Fattoush II Recipe - A Flavorful Arabian Salad

Fattoush II

Fattoush II Recipe - A Flavorful Arabian Salad
Region / culture: Arabia | Preparation time: 15 minutes | Cooking time: 10 minutes | Servings: 4


Fattoush II
Fattoush II

Fattoush is a traditional Middle Eastern salad that is known for its fresh and vibrant flavors. This recipe for Fattoush II is a delicious and healthy dish that is perfect for a light lunch or as a side dish for a larger meal.


Fattoush has been a popular dish in Middle Eastern cuisine for centuries. It is believed to have originated in Lebanon and Syria, where it was traditionally made with leftover bread and seasonal vegetables. The name "Fattoush" comes from the Arabic word "fatta," which means "crumbled bread."


How to prepare

  1. Preheat the oven to 200°C (400°F), gas mark 6.
  2. Cut the bread into small 2.5 cm (1 inch) pieces and place them on a baking tray. Toast in the oven for 5 – 10 minutes until they become crisp and light brown.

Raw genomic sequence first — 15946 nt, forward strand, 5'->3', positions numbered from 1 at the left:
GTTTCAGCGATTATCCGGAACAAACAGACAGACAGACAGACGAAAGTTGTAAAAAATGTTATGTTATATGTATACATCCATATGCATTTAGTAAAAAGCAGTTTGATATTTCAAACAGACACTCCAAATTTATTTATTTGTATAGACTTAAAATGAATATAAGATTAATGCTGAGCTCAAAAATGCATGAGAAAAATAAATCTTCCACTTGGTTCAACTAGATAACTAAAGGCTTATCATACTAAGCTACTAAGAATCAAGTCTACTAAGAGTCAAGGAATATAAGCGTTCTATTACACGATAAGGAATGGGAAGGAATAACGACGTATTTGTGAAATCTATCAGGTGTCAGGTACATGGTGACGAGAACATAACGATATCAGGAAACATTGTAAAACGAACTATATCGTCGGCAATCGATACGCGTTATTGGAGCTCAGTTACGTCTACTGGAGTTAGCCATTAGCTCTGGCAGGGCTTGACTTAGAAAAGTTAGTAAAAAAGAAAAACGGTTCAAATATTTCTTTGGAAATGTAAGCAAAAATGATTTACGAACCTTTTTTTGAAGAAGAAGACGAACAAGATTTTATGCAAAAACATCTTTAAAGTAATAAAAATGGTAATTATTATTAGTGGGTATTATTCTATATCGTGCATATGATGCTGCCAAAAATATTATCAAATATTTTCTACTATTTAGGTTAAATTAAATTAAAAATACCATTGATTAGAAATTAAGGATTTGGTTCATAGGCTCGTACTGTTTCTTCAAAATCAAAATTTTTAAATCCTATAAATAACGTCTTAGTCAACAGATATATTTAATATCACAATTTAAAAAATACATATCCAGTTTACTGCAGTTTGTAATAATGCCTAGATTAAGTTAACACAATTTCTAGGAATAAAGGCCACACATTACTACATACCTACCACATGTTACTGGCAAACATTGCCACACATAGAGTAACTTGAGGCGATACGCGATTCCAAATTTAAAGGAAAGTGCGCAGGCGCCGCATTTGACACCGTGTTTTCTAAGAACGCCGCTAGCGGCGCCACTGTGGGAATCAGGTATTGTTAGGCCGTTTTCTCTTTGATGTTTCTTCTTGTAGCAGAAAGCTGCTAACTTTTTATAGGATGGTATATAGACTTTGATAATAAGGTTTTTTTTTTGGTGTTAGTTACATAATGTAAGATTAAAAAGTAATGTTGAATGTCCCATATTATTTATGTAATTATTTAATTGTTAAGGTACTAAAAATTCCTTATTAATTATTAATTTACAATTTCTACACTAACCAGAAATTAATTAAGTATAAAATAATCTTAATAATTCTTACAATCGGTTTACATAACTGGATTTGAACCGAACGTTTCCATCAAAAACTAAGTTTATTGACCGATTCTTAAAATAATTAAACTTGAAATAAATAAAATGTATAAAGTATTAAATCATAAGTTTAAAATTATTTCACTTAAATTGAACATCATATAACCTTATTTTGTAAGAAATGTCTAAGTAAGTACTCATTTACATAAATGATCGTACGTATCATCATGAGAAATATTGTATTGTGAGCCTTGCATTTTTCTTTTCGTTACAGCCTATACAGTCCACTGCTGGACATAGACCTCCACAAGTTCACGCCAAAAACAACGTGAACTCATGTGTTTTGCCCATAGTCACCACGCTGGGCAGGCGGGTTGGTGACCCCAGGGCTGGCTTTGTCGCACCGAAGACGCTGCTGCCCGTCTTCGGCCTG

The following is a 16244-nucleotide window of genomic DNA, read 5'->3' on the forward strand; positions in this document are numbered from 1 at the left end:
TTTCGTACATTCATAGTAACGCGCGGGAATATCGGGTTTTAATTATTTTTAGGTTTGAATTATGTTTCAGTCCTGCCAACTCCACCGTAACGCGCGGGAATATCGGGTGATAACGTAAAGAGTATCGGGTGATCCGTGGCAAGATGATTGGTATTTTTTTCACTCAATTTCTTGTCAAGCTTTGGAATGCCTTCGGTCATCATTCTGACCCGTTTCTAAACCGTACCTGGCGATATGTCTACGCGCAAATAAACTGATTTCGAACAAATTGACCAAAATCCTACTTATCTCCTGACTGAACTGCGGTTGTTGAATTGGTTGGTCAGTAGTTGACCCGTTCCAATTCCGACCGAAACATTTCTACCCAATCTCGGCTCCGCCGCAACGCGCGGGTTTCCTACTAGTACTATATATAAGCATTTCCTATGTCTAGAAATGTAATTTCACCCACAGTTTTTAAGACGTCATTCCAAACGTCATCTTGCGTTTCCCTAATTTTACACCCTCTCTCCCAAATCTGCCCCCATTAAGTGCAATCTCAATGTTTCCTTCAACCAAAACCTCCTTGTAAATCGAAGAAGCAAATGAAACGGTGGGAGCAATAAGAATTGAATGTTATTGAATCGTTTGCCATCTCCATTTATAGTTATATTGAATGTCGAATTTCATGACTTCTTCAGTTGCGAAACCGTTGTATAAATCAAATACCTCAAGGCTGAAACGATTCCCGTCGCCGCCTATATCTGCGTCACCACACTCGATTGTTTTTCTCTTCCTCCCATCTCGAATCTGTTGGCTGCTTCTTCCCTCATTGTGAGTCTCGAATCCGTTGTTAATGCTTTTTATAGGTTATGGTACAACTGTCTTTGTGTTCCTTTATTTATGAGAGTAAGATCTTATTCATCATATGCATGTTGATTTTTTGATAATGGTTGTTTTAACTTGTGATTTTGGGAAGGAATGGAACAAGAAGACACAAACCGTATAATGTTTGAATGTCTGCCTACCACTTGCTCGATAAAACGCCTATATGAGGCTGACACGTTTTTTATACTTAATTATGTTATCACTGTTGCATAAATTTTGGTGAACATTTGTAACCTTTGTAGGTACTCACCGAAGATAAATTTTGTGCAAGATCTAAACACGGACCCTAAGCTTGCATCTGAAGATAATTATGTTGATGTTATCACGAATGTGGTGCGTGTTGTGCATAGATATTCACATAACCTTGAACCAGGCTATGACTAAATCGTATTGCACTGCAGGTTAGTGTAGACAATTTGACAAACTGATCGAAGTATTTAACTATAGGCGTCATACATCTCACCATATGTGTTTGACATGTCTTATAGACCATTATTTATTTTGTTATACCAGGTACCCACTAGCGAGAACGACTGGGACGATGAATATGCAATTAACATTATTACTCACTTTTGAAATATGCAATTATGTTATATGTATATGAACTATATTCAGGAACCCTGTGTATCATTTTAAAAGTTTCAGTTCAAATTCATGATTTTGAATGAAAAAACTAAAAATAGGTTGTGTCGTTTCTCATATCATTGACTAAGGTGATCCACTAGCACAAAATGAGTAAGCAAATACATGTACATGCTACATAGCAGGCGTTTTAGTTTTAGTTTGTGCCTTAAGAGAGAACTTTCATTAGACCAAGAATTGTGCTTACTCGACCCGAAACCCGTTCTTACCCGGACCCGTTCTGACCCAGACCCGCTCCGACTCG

3. In a large bowl, combine the chopped tomatoes, green peppers, red peppers, parsley, spring onions, mint, garlic, and cucumber.
  4. Next, add salt, pepper, olive oil, and lemon juice.
  5. Now, add the toasted bread and mix everything well.


  • Add grilled chicken or shrimp for a protein boost.
  • Substitute the pitta bread with croutons for a different texture.
  • Add feta cheese or olives for a Mediterranean twist.

Cooking Tips & Tricks

Make sure to toast the pitta bread until it is crisp and light brown to add a crunchy texture to the salad.

- Use fresh and ripe tomatoes for the best flavor.

- Adjust the amount of salt, pepper, and lemon juice to suit your taste preferences.

Serving Suggestions

Fattoush II can be served as a side dish with grilled meats or as a light lunch on its own.

Cooking Techniques

Toasting the pitta bread adds a crunchy texture to the salad, while mixing the vegetables with the dressing allows the flavors to meld together.

Ingredient Substitutions

You can substitute the pitta bread with any other type of flatbread or even tortilla chips.

Make Ahead Tips

You can prepare the vegetables and dressing ahead of time and assemble the salad just before serving to keep the bread from getting soggy.

Presentation Ideas